The sight of the mighty Himalayas and the scenic surroundings of the hilly terrain can be a source of respite for sore eyes, but when taken in the context of connectivity (both telecommunications and internet) it presents a critical challenge.
Sahastradhara KGFS (SKGFS) located on the foothills of the Himalayas, faced issues of intermittent network connectivity that interfered with its day-to-day operations, resulting in transaction delays and increase in customer wait-time at its branches.
The hilly terrain not only caused instability in continuous network availability at the SKGFS branches, but also the eventual disruption took a lot of time to correct. The options available from the network providers were limited and costly.
Earlier VSATs (Very Small Aperture Terminal) were used to provide Internet connectivity to the SKGFS branches. However VSATs have their own challenges of latency (delay in transmission) and are prone to disruption due to erratic weather. To top it, the running costs of VSATs were high.
To address these issues, IFMR Rural Finance in partnership with AirJaldi – which used the technology that came out of the University of California, Berkeley – created an interconnected network between the SKGFS headquarters in Jolly Grant and its branches, with Internet being supplied through this network. The average distance between branches is 10 kms with the first branch being 75 kms away from the headoffice in Jolly Grant.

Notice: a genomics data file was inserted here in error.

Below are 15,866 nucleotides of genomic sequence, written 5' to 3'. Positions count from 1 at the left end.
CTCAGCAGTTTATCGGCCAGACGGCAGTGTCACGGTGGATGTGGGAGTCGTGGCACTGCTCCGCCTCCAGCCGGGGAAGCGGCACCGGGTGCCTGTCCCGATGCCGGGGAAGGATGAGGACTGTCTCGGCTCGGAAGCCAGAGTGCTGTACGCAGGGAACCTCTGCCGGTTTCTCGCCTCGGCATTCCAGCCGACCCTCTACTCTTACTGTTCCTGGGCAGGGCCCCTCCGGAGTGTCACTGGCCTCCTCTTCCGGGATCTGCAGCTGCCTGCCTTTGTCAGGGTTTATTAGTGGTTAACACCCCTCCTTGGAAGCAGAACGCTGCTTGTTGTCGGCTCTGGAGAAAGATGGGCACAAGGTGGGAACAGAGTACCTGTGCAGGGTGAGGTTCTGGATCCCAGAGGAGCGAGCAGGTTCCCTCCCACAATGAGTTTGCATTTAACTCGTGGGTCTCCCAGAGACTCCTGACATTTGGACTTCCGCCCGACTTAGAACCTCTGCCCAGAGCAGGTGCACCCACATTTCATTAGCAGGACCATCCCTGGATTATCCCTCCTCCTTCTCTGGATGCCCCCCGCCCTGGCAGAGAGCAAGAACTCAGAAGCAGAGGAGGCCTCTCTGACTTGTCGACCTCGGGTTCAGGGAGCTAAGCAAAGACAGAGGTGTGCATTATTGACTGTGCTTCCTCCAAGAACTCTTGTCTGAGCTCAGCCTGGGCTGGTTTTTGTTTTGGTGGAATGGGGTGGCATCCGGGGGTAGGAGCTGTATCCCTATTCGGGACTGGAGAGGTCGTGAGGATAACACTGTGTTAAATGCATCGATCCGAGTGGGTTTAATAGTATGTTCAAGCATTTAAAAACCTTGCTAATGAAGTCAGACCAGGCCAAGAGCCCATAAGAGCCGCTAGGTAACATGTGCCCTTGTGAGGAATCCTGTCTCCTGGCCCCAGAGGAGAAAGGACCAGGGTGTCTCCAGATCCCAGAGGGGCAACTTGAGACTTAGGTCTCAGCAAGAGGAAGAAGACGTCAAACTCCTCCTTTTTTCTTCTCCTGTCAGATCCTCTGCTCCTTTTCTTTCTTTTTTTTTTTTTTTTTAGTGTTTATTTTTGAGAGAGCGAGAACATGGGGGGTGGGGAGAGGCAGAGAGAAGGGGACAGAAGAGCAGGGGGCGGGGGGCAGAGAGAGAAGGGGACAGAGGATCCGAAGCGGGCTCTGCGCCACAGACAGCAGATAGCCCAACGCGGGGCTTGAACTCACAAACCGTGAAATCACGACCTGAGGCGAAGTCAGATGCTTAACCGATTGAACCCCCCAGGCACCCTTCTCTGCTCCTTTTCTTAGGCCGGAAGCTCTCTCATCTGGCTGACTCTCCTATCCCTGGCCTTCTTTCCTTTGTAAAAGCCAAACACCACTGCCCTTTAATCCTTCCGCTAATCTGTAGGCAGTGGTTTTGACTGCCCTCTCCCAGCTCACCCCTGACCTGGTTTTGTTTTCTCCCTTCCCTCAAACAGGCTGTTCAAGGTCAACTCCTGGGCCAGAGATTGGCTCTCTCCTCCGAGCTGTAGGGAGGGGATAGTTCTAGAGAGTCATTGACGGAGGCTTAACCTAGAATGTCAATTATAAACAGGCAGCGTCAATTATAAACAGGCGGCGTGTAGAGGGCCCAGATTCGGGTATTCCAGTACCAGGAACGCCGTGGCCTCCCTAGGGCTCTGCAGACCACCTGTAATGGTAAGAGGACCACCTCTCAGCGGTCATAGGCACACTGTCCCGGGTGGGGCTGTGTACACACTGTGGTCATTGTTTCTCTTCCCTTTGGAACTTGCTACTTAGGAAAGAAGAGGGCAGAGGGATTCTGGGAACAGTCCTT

Relaying seamless connectivity
The Jolly Grant network uses a combination of wireless WiFi links, utilizing the publicly available and unlicensed 2.4 and 5.8 GHz frequencies and wired LAN cabling. Relays, the antennas used to transmit and receive communication, are all mounted on low masts and are equipped with battery power backup allowing the network to stay up during power cuts – a frequent occurrence. Two of the relays, which are located in areas where power is very erratic or not available at all, are solar powered.
The network is managed and monitored from a central Network Operation Center (NOC), which utilizes a range of Free/Open Source tools configured to suit the network topology. As a result of this solution, now all SKGFS branches have connectivity bandwidth of 256 Kbps and the Head Office is connected at a speed of 512 Kbps through the NOC. The local SKGFS team has also been trained to handle day-to-day issues of basic maintenance.
The Rural Finance technology team is confident of scaling up this technology to other branches of Dhanei KGFS and Pudhuaaru KGFS as and when required.
Raman Taneja of IFMR Rural Finance Technology team contributed to this post.